How to address thermal comfort in commercial buildings

There are many factors to consider when providing thermal comfort, including being compliant with codes and standards and methods of air distribution.

By Jim Aswegan, Titus, Plano, Texas March 27, 2017

Learning objectives:

  • Understand how to achieve thermal comfort in commercial buildings while meeting industry codes and standards.
  • Address factors to consider when creating conditions for occupant comfort.
  • Learn about the common methods of air distribution that address thermal comfort factors.

Providing thermal comfort for occupants is a primary purpose of any air distribution system. Industry guidelines offer designers a roadmap on how to attain those goals along with meeting codes and standards. ASHRAE Standard 55-2013: Thermal Environmental Conditions for Human Occupancy and ASHRAE Standard 62.1-2016: Ventilation for Acceptable Indoor Air Quality are two such standards that help optimize the health, comfort, and energy efficiency in buildings.

Defining ASHRAE standards

The occupied zone is defined by ASHRAE 55-2013 as: “The region normally occupied by people within a space, in absence of known occupants, generally considered to be between the floor and 6 feet level above the floor and more than 3.3 feet from outside walls/windows or fixed HVAC equipment and 1 foot from internal walls.”

An adequate supply of ventilation air to the space’s breathing zone is also a design requirement. Ventilation air is defined by ASHRAE 62.1-2016 as: “That portion of supply air that is outdoor air plus any recirculated air that has been treated for the purpose of maintaining acceptable indoor air quality. The breathing zone is the region within the occupied space between planes, 3 and 72 in. above the floor.”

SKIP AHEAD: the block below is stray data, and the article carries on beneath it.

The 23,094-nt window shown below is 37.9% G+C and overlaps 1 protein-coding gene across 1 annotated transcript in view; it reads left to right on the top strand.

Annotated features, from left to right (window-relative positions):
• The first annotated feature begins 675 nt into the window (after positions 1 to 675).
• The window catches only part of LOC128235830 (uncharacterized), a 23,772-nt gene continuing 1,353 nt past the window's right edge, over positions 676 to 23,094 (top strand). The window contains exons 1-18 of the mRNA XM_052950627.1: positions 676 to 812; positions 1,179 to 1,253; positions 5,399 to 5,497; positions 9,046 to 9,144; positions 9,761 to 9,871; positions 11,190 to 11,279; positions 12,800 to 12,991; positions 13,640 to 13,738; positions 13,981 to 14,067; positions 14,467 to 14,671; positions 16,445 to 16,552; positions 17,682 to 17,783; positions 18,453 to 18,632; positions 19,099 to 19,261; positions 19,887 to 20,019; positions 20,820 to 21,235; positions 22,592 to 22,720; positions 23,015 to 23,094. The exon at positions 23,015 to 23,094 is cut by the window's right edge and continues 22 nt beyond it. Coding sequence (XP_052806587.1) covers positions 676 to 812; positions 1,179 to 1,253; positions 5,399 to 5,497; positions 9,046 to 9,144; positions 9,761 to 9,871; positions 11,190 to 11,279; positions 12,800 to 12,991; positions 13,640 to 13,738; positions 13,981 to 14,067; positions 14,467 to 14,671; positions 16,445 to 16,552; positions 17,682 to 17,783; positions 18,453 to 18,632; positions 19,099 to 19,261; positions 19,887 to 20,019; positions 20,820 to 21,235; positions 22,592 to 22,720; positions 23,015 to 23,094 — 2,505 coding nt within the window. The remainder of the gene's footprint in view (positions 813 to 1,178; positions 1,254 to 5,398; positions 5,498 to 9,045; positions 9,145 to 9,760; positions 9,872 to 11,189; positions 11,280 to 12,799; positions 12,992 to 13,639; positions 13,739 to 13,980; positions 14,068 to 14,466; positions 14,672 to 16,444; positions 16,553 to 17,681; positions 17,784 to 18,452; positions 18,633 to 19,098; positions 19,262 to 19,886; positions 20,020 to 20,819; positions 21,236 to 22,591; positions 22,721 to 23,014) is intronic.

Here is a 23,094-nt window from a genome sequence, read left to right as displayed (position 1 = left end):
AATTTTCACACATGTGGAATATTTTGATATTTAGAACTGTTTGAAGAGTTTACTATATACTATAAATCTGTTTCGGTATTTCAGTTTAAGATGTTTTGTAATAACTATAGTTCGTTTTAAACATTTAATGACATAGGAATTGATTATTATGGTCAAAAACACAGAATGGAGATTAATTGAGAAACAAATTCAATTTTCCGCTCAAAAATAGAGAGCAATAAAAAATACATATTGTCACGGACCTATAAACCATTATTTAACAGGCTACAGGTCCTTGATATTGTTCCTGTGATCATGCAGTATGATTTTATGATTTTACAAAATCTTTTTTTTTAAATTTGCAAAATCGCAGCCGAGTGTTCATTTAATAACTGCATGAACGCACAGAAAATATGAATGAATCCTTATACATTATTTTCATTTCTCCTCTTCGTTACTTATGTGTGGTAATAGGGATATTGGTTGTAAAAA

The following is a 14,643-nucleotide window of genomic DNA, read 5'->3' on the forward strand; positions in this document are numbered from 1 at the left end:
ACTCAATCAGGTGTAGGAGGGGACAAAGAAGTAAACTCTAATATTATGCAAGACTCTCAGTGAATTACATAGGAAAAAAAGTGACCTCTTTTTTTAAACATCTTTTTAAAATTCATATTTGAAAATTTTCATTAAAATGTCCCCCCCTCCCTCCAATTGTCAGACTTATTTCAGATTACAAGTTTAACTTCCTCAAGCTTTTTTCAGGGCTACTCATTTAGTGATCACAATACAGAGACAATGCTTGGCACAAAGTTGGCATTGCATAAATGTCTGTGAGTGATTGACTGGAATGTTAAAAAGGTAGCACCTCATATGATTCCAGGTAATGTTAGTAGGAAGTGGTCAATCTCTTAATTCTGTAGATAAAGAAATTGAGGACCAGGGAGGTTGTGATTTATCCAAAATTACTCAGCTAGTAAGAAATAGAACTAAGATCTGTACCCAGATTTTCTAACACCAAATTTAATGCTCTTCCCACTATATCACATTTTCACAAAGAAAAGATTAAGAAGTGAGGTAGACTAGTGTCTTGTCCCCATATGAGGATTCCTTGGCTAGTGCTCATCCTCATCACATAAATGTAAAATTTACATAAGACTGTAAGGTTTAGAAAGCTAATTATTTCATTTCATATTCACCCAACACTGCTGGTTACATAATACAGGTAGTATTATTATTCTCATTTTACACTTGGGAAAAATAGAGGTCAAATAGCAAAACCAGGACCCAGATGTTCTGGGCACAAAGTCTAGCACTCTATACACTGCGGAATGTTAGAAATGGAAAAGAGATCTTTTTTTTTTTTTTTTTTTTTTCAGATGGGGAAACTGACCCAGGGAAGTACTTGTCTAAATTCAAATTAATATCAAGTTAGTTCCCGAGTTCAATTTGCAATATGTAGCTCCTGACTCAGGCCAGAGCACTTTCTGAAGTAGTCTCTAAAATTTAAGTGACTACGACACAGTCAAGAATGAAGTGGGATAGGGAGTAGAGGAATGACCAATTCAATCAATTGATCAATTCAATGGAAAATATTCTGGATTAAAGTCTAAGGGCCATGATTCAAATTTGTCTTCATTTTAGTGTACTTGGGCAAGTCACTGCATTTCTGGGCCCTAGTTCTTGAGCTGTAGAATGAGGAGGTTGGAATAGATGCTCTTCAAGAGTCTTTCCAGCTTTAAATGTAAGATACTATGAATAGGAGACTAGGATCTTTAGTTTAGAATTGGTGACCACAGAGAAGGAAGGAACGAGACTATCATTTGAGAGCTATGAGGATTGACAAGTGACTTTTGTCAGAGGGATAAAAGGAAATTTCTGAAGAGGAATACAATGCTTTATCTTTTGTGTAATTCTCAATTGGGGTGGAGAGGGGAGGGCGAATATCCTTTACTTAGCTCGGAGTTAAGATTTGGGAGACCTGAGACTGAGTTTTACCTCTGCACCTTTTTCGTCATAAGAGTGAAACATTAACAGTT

Thermal comfort

Thermal comfort does not come in a one-size-fits-all variety. There are a number of factors to consider when creating conditions for thermal comfort, including:

  • Temperature: ASHRAE 55 requires allowable vertical air temperature difference between the head and ankles to be no more than 5.4°F .
  • Humidity: There is no defined range of humidity level but the dew-point temperature is required to be less than 62.2°F.
  • Clothing insulation: Keep in mind the range of operative temperatures when people are wearing lighter clothing (shorts, skirts, short-sleeve shirts, etc.) and heavier clothing (pants, long-sleeve shirts, etc.) is narrow.
  • Air velocity: Spatial velocities should be less than 50 fpm during cooling mode and less than 30 fpm during heating mode.
  • Activity level of the occupants: An office’s metabolic rate is typically between 1.0 (sedentary) to 1.3 (casual movement).

Commercial buildings use three common methods of air distribution, each of which address the above factors differently. The three common methods of air distribution are:

  • Partially mixed (most underfloor air distribution systems)
  • Fully mixed (overhead distribution)
  • Fully stratified (displacement ventilation).

Partially mixed systems

Conserving energy by comfort-conditioning a space’s lower-occupied level and stratifying its upper-occupied level is the goal of partially mixed systems. Swirl diffusers or rectangular-shaped outlets that deliver conditioned air from the plenum under the floor help enable occupant comfort.